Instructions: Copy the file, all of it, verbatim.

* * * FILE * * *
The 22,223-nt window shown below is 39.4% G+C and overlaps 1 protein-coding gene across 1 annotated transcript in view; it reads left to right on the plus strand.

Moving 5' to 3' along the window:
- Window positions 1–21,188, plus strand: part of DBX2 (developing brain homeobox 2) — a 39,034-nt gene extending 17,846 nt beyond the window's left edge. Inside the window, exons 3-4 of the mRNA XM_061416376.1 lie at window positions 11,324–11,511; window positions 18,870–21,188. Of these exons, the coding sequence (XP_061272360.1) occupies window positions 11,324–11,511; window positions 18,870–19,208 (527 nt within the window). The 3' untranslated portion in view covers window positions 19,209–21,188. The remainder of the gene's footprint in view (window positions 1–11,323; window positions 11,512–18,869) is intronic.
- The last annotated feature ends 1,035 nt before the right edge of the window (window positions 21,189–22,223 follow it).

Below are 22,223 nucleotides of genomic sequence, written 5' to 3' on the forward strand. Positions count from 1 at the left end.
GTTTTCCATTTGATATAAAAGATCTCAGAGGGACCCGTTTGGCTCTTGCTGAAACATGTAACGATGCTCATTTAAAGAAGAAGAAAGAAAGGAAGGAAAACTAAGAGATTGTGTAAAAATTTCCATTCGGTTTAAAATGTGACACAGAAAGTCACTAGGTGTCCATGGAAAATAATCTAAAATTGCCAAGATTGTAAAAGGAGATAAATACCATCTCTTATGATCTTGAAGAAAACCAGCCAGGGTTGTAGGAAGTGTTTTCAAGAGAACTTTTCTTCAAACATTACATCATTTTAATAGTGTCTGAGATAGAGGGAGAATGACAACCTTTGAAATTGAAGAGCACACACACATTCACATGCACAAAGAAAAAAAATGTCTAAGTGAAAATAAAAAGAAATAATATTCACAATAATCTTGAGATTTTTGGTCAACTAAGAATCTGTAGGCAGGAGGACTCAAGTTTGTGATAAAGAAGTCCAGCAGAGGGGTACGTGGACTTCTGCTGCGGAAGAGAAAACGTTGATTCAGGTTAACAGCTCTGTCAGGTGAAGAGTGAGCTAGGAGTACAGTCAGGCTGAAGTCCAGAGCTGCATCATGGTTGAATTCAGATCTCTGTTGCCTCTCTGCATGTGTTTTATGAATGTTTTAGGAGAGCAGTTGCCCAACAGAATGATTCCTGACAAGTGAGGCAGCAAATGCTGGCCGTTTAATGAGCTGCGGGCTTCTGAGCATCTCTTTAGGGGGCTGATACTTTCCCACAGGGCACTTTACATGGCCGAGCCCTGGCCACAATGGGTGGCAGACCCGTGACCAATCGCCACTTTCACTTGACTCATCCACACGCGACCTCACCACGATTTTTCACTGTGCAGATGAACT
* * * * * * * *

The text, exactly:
The 22,223-nt window shown below is 39.4% G+C and overlaps 1 protein-coding gene across 1 annotated transcript in view; it reads left to right on the plus strand.

Moving 5' to 3' along the window:
- Window positions 1–21,188, plus strand: part of DBX2 (developing brain homeobox 2) — a 39,034-nt gene extending 17,846 nt beyond the window's left edge. Inside the window, exons 3-4 of the mRNA XM_061416376.1 lie at window positions 11,324–11,511; window positions 18,870–21,188. Of these exons, the coding sequence (XP_061272360.1) occupies window positions 11,324–11,511; window positions 18,870–19,208 (527 nt within the window). The 3' untranslated portion in view covers window positions 19,209–21,188. The remainder of the gene's footprint in view (window positions 1–11,323; window positions 11,512–18,869) is intronic.
- The last annotated feature ends 1,035 nt before the right edge of the window (window positions 21,189–22,223 follow it).

Below are 22,223 nucleotides of genomic sequence, written 5' to 3' on the forward strand. Positions count from 1 at the left end.
GTTTTCCATTTGATATAAAAGATCTCAGAGGGACCCGTTTGGCTCTTGCTGAAACATGTAACGATGCTCATTTAAAGAAGAAGAAAGAAAGGAAGGAAAACTAAGAGATTGTGTAAAAATTTCCATTCGGTTTAAAATGTGACACAGAAAGTCACTAGGTGTCCATGGAAAATAATCTAAAATTGCCAAGATTGTAAAAGGAGATAAATACCATCTCTTATGATCTTGAAGAAAACCAGCCAGGGTTGTAGGAAGTGTTTTCAAGAGAACTTTTCTTCAAACATTACATCATTTTAATAGTGTCTGAGATAGAGGGAGAATGACAACCTTTGAAATTGAAGAGCACACACACATTCACATGCACAAAGAAAAAAAATGTCTAAGTGAAAATAAAAAGAAATAATATTCACAATAATCTTGAGATTTTTGGTCAACTAAGAATCTGTAGGCAGGAGGACTCAAGTTTGTGATAAAGAAGTCCAGCAGAGGGGTACGTGGACTTCTGCTGCGGAAGAGAAAACGTTGATTCAGGTTAACAGCTCTGTCAGGTGAAGAGTGAGCTAGGAGTACAGTCAGGCTGAAGTCCAGAGCTGCATCATGGTTGAATTCAGATCTCTGTTGCCTCTCTGCATGTGTTTTATGAATGTTTTAGGAGAGCAGTTGCCCAACAGAATGATTCCTGACAAGTGAGGCAGCAAATGCTGGCCGTTTAATGAGCTGCGGGCTTCTGAGCATCTCTTTAGGGGGCTGATACTTTCCCACAGGGCACTTTACATGGCCGAGCCCTGGCCACAATGGGTGGCAGACCCGTGACCAATCGCCACTTTCACTTGACTCATCCACACGCGACCTCACCACGATTTTTCACTGTGCAGATGAACT